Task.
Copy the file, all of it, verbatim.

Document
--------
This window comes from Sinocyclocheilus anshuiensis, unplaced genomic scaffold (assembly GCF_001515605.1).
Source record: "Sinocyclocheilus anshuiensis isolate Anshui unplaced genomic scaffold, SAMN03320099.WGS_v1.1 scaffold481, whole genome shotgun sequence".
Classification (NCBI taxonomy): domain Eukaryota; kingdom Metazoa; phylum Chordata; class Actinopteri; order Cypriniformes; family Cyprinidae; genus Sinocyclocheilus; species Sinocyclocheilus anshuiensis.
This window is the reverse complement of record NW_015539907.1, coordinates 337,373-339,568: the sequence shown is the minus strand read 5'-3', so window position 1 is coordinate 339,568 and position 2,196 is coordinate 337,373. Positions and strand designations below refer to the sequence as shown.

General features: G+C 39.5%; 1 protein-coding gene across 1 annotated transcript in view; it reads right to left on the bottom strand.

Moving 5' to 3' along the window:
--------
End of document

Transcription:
This window comes from Sinocyclocheilus anshuiensis, unplaced genomic scaffold (assembly GCF_001515605.1).
Source record: "Sinocyclocheilus anshuiensis isolate Anshui unplaced genomic scaffold, SAMN03320099.WGS_v1.1 scaffold481, whole genome shotgun sequence".
Classification (NCBI taxonomy): domain Eukaryota; kingdom Metazoa; phylum Chordata; class Actinopteri; order Cypriniformes; family Cyprinidae; genus Sinocyclocheilus; species Sinocyclocheilus anshuiensis.
This window is the reverse complement of record NW_015539907.1, coordinates 337,373-339,568: the sequence shown is the minus strand read 5'-3', so window position 1 is coordinate 339,568 and position 2,196 is coordinate 337,373. Positions and strand designations below refer to the sequence as shown.

General features: G+C 39.5%; 1 protein-coding gene across 1 annotated transcript in view; it reads right to left on the bottom strand.

Moving 5' to 3' along the window: